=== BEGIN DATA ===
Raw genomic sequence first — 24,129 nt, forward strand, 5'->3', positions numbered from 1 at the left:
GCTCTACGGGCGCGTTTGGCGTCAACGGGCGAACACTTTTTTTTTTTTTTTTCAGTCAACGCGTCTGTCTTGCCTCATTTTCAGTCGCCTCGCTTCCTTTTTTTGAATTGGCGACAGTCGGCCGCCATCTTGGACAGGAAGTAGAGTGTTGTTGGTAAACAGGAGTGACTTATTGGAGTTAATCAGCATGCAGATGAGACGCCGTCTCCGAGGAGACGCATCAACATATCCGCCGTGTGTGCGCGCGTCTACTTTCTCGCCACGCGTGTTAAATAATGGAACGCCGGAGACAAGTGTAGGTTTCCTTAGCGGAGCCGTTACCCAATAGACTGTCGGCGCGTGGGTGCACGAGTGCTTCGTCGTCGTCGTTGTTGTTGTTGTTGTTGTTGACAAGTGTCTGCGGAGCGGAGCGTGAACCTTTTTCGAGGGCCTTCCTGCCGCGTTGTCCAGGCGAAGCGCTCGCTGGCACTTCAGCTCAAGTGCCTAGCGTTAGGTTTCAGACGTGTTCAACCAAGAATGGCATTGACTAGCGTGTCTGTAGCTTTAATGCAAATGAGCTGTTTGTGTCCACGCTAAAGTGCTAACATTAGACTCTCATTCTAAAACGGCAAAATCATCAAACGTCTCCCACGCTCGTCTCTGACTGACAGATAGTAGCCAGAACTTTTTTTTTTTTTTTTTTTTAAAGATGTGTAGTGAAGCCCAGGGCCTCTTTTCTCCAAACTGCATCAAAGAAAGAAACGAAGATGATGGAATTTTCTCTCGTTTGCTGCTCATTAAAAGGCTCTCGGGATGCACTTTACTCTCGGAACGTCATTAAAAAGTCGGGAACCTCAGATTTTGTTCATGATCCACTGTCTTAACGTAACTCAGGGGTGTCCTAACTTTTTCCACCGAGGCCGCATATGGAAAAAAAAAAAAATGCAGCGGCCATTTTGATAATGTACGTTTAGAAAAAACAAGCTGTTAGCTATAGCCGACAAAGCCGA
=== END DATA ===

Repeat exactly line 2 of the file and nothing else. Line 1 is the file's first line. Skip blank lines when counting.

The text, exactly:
GCTCTACGGGCGCGTTTGGCGTCAACGGGCGAACACTTTTTTTTTTTTTTTTCAGTCAACGCGTCTGTCTTGCCTCATTTTCAGTCGCCTCGCTTCCTTTTTTTGAATTGGCGACAGTCGGCCGCCATCTTGGACAGGAAGTAGAGTGTTGTTGGTAAACAGGAGTGACTTATTGGAGTTAATCAGCATGCAGATGAGACGCCGTCTCCGAGGAGACGCATCAACATATCCGCCGTGTGTGCGCGCGTCTACTTTCTCGCCACGCGTGTTAAATAATGGAACGCCGGAGACAAGTGTAGGTTTCCTTAGCGGAGCCGTTACCCAATAGACTGTCGGCGCGTGGGTGCACGAGTGCTTCGTCGTCGTCGTTGTTGTTGTTGTTGTTGTTGACAAGTGTCTGCGGAGCGGAGCGTGAACCTTTTTCGAGGGCCTTCCTGCCGCGTTGTCCAGGCGAAGCGCTCGCTGGCACTTCAGCTCAAGTGCCTAGCGTTAGGTTTCAGACGTGTTCAACCAAGAATGGCATTGACTAGCGTGTCTGTAGCTTTAATGCAAATGAGCTGTTTGTGTCCACGCTAAAGTGCTAACATTAGACTCTCATTCTAAAACGGCAAAATCATCAAACGTCTCCCACGCTCGTCTCTGACTGACAGATAGTAGCCAGAACTTTTTTTTTTTTTTTTTTTTAAAGATGTGTAGTGAAGCCCAGGGCCTCTTTTCTCCAAACTGCATCAAAGAAAGAAACGAAGATGATGGAATTTTCTCTCGTTTGCTGCTCATTAAAAGGCTCTCGGGATGCACTTTACTCTCGGAACGTCATTAAAAAGTCGGGAACCTCAGATTTTGTTCATGATCCACTGTCTTAACGTAACTCAGGGGTGTCCTAACTTTTTCCACCGAGGCCGCATATGGAAAAAAAAAAAAATGCAGCGGCCATTTTGATAATGTACGTTTAGAAAAAACAAGCTGTTAGCTATAGCCGACAAAGCCGA